The funeral industry has a challenge on its hands: consumers are choosing cremation, but they know little about it. They don’t know the process, the possibilities for memorialization, and they don’t understand cremation’s history. Worse, because America’s cremation story has largely been untold, misconceptions about the industry fill the gaps.
Cremation in the United States is the new tradition. In 2016, cremation reached a major milestone when it eclipsed casketed burial as the most popular form of disposition—and it shows no signs of slowing. In 1960, only 3.6% of Americans chose cremation. In 2016, 50.1% did. But even as cremation has soared in popularity, a significant lack of understanding about the process and possibilities of cremation exists. That’s why the History of Cremation Exhibit is so important.
On September 16, the National Museum of Funeral History (NMFH) celebrates the opening of The History of Cremation Exhibit, a joint project developed with CANA to tell the full-circle story of cremation in America: from chronicling its birth in Pennsylvania to demonstrating a step-by-step modern cremation process and illuminating the seemingly endless possibilities for memorialization. Visitors will walk away with a new respect and appreciation for this widely misunderstood industry.
What does Cremation have to do with Funeral History?
The National Museum of Funeral History was founded in 1992 to realize Robert L. Waltrip’s 25-year dream of establishing an institution to educate the public and preserve the heritage of death care. The Museum provides a place to collect and preserve the history of the industry, including how it began and how it has evolved over time. Permanent exhibits feature vintage hearses, international funerary practices, and tributes to notable figures, but no exhibit had touched on the fastest growing method of disposition in the Western world – cremation.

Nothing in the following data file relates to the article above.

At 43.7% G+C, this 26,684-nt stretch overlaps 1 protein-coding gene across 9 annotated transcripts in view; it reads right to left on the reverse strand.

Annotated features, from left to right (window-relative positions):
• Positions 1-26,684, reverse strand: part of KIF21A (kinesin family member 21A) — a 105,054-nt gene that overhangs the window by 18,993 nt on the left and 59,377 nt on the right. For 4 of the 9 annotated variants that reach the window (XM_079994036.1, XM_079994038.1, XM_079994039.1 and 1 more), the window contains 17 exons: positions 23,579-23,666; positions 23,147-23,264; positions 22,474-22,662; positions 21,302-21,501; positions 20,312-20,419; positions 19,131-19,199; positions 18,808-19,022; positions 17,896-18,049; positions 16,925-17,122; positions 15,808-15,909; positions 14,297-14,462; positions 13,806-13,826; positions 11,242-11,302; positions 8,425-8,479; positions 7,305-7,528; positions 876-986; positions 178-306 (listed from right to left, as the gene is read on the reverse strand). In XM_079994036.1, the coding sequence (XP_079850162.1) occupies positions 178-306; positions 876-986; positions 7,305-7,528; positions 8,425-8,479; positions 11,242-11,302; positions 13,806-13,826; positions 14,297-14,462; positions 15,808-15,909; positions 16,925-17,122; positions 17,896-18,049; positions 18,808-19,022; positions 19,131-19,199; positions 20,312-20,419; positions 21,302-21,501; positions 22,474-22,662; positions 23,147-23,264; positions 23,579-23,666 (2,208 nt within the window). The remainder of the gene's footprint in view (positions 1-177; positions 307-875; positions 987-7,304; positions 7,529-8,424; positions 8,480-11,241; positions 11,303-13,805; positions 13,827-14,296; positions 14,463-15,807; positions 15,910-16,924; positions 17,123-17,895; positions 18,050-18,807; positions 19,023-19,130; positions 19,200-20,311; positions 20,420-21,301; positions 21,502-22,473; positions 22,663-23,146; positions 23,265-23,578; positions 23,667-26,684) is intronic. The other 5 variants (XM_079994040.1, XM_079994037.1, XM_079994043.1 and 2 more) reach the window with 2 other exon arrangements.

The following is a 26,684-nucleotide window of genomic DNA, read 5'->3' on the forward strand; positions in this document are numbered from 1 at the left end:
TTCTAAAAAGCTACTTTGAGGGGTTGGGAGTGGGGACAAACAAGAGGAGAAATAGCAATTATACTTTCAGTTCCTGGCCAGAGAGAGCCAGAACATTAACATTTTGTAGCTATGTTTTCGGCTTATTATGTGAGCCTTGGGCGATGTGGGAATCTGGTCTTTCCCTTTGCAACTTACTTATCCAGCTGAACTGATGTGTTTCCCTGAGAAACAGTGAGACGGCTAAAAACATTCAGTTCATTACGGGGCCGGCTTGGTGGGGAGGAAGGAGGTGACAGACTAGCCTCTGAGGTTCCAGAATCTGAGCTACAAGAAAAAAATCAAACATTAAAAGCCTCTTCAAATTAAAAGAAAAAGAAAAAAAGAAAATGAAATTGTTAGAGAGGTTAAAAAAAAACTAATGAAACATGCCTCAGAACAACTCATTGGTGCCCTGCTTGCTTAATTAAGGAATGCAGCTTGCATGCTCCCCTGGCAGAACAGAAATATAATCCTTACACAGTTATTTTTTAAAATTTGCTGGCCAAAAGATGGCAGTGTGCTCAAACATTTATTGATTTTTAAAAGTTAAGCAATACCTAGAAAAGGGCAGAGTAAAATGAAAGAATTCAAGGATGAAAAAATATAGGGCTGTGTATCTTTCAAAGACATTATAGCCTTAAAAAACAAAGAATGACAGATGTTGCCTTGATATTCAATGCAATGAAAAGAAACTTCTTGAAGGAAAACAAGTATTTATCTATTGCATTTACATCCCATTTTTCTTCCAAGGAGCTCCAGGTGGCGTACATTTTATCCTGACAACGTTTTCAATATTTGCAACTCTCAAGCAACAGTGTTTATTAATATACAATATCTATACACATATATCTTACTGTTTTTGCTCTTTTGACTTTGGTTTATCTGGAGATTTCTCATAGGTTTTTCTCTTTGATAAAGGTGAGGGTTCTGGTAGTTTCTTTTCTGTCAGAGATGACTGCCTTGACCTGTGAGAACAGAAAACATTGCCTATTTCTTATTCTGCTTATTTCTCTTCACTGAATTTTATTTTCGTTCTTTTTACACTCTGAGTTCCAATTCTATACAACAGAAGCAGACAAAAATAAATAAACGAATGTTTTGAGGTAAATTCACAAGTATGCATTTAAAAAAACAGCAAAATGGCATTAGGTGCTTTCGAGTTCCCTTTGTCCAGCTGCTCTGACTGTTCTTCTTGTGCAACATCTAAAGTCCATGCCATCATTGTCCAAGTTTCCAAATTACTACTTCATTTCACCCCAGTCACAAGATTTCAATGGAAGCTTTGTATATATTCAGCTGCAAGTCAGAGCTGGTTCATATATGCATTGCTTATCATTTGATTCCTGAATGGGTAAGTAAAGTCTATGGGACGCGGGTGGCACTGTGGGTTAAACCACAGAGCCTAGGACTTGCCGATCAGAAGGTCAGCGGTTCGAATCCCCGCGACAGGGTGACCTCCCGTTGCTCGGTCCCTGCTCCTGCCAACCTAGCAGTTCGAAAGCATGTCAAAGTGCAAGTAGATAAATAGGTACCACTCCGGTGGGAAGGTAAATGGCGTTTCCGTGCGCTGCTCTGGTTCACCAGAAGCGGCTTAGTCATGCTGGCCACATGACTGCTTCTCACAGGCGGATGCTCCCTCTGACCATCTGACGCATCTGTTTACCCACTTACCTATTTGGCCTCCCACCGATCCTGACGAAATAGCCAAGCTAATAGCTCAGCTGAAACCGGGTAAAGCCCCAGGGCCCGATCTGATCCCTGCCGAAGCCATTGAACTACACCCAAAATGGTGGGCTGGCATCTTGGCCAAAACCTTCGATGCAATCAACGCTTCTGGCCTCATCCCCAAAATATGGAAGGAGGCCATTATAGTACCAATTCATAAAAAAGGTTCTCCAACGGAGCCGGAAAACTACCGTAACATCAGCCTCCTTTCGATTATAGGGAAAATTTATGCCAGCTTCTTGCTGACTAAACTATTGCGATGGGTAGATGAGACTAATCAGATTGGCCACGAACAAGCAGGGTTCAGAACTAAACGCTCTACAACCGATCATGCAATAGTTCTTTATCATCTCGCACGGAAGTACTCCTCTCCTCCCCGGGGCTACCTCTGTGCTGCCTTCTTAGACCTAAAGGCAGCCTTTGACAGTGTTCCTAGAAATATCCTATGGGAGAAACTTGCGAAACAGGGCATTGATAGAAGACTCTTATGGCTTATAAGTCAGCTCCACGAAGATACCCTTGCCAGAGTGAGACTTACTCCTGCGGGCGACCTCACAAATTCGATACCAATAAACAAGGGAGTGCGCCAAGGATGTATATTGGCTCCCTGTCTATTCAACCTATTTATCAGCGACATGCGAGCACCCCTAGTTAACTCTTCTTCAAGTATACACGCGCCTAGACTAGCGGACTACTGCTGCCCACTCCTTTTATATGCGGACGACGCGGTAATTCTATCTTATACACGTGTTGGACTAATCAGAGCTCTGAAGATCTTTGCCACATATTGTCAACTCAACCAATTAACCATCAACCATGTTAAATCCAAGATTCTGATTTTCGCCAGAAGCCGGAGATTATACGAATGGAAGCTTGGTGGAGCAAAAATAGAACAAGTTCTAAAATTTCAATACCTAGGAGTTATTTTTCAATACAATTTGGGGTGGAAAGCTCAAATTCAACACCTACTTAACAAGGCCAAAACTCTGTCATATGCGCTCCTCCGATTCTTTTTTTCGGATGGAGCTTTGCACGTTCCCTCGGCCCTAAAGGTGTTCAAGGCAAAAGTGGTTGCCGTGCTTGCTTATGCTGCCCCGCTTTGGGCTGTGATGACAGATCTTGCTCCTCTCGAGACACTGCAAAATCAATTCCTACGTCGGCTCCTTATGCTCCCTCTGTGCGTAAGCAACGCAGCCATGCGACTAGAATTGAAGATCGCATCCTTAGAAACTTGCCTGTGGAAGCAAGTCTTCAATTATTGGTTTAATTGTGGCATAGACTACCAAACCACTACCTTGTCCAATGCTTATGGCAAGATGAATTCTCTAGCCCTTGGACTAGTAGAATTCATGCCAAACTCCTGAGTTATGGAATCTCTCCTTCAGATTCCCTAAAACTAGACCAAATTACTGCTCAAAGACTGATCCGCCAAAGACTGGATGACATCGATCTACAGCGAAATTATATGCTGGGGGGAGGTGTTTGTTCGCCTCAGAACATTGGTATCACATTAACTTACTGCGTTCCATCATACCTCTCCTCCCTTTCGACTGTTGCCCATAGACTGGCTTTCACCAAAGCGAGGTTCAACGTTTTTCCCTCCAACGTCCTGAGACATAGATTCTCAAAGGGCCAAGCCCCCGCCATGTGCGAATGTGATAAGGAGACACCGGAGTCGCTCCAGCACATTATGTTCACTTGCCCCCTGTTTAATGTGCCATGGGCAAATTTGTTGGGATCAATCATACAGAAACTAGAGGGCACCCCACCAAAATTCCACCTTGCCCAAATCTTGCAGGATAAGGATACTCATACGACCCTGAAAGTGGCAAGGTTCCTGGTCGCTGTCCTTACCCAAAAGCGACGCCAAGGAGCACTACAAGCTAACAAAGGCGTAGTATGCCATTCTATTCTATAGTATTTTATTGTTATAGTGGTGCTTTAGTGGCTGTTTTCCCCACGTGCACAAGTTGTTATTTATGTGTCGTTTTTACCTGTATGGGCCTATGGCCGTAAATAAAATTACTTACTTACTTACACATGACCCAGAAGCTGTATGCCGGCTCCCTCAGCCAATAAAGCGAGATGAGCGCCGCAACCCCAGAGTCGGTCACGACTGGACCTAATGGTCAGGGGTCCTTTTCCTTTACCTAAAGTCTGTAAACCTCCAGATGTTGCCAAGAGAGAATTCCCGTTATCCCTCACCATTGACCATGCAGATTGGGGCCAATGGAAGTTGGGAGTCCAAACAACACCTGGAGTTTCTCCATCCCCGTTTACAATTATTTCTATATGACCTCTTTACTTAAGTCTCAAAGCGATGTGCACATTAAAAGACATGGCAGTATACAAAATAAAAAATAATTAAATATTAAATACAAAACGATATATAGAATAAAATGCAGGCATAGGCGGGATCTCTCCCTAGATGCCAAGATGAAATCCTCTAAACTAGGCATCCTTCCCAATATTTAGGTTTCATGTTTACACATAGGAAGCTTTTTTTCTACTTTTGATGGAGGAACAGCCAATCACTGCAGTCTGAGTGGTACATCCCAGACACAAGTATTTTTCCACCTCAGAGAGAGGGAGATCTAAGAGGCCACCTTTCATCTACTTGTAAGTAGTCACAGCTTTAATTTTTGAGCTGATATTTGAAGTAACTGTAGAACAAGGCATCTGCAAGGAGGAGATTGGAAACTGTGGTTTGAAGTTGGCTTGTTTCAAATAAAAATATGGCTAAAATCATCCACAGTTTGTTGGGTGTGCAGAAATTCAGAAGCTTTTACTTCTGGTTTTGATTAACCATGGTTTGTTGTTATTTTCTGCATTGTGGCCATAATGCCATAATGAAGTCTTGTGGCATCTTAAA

Like its history in America, the global story of cremation is marked by wide-swinging societal shifts. From its ancient use in Roman and Greek culture to purify and honor souls through fire, to its Christian condemnation as a pagan ritual, cremation’s road has been long and conflicted. And people were curious about this story – museum visitors left comments about cremation’s glaring absence from the museum when it’s so present in society.
How did cremation make such a giant leap forward in American society?: The First US Cremation (an exhibit sneak-peek!)
In 1876, the LeMoyne Crematory in Pennsylvania became the first crematory in the United States. That same year, a man named Baron De Palm was the first person cremated there. The inaugural cremation was an event. Local Board of Health members and physicians were invited. Crowds gathered outside the crematory hoping to get a glimpse of the mystical method of disposition by fire.